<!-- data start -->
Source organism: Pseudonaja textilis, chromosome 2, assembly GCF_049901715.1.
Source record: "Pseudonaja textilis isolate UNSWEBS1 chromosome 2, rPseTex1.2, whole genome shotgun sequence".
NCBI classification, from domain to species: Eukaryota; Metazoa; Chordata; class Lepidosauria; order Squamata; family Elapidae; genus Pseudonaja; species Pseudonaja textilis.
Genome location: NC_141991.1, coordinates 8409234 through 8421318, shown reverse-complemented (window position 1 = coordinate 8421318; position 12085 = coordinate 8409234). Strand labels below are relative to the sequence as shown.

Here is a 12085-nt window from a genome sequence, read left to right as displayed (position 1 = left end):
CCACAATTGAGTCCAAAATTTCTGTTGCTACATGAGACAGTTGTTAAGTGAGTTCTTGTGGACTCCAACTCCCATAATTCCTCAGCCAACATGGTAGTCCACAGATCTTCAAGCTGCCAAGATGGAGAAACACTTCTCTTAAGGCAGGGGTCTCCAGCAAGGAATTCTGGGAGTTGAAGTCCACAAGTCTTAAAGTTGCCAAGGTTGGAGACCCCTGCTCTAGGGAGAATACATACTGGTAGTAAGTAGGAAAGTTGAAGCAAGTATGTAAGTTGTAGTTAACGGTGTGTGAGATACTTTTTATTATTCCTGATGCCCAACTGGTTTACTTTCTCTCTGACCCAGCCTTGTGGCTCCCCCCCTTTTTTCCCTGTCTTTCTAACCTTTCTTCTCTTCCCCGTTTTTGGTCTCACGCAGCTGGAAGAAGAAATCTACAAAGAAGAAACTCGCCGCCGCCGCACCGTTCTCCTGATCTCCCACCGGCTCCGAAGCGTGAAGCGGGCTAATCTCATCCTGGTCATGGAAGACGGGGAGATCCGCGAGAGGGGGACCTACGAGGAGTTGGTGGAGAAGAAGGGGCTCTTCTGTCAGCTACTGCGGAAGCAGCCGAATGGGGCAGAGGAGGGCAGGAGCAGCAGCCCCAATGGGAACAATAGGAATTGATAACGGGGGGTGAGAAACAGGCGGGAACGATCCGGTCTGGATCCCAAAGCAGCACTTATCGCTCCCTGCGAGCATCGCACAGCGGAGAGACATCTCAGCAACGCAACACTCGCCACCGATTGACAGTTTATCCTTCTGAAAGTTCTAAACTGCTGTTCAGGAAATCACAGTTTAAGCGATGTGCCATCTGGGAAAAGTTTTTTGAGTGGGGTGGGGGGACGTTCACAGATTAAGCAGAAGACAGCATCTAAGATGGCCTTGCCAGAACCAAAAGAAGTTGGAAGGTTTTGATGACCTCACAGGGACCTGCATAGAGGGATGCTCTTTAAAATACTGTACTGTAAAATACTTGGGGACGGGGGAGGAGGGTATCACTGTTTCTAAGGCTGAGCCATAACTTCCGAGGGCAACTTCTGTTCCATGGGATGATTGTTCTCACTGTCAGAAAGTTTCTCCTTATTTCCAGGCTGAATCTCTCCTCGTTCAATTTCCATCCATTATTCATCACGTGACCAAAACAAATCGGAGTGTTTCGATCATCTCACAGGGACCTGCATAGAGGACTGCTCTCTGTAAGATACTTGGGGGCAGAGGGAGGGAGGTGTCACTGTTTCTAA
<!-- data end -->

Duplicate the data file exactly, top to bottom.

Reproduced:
Source organism: Pseudonaja textilis, chromosome 2, assembly GCF_049901715.1.
Source record: "Pseudonaja textilis isolate UNSWEBS1 chromosome 2, rPseTex1.2, whole genome shotgun sequence".
NCBI classification, from domain to species: Eukaryota; Metazoa; Chordata; class Lepidosauria; order Squamata; family Elapidae; genus Pseudonaja; species Pseudonaja textilis.
Genome location: NC_141991.1, coordinates 8409234 through 8421318, shown reverse-complemented (window position 1 = coordinate 8421318; position 12085 = coordinate 8409234). Strand labels below are relative to the sequence as shown.

Here is a 12085-nt window from a genome sequence, read left to right as displayed (position 1 = left end):
CCACAATTGAGTCCAAAATTTCTGTTGCTACATGAGACAGTTGTTAAGTGAGTTCTTGTGGACTCCAACTCCCATAATTCCTCAGCCAACATGGTAGTCCACAGATCTTCAAGCTGCCAAGATGGAGAAACACTTCTCTTAAGGCAGGGGTCTCCAGCAAGGAATTCTGGGAGTTGAAGTCCACAAGTCTTAAAGTTGCCAAGGTTGGAGACCCCTGCTCTAGGGAGAATACATACTGGTAGTAAGTAGGAAAGTTGAAGCAAGTATGTAAGTTGTAGTTAACGGTGTGTGAGATACTTTTTATTATTCCTGATGCCCAACTGGTTTACTTTCTCTCTGACCCAGCCTTGTGGCTCCCCCCCTTTTTTCCCTGTCTTTCTAACCTTTCTTCTCTTCCCCGTTTTTGGTCTCACGCAGCTGGAAGAAGAAATCTACAAAGAAGAAACTCGCCGCCGCCGCACCGTTCTCCTGATCTCCCACCGGCTCCGAAGCGTGAAGCGGGCTAATCTCATCCTGGTCATGGAAGACGGGGAGATCCGCGAGAGGGGGACCTACGAGGAGTTGGTGGAGAAGAAGGGGCTCTTCTGTCAGCTACTGCGGAAGCAGCCGAATGGGGCAGAGGAGGGCAGGAGCAGCAGCCCCAATGGGAACAATAGGAATTGATAACGGGGGGTGAGAAACAGGCGGGAACGATCCGGTCTGGATCCCAAAGCAGCACTTATCGCTCCCTGCGAGCATCGCACAGCGGAGAGACATCTCAGCAACGCAACACTCGCCACCGATTGACAGTTTATCCTTCTGAAAGTTCTAAACTGCTGTTCAGGAAATCACAGTTTAAGCGATGTGCCATCTGGGAAAAGTTTTTTGAGTGGGGTGGGGGGACGTTCACAGATTAAGCAGAAGACAGCATCTAAGATGGCCTTGCCAGAACCAAAAGAAGTTGGAAGGTTTTGATGACCTCACAGGGACCTGCATAGAGGGATGCTCTTTAAAATACTGTACTGTAAAATACTTGGGGACGGGGGAGGAGGGTATCACTGTTTCTAAGGCTGAGCCATAACTTCCGAGGGCAACTTCTGTTCCATGGGATGATTGTTCTCACTGTCAGAAAGTTTCTCCTTATTTCCAGGCTGAATCTCTCCTCGTTCAATTTCCATCCATTATTCATCACGTGACCAAAACAAATCGGAGTGTTTCGATCATCTCACAGGGACCTGCATAGAGGACTGCTCTCTGTAAGATACTTGGGGGCAGAGGGAGGGAGGTGTCACTGTTTCTAA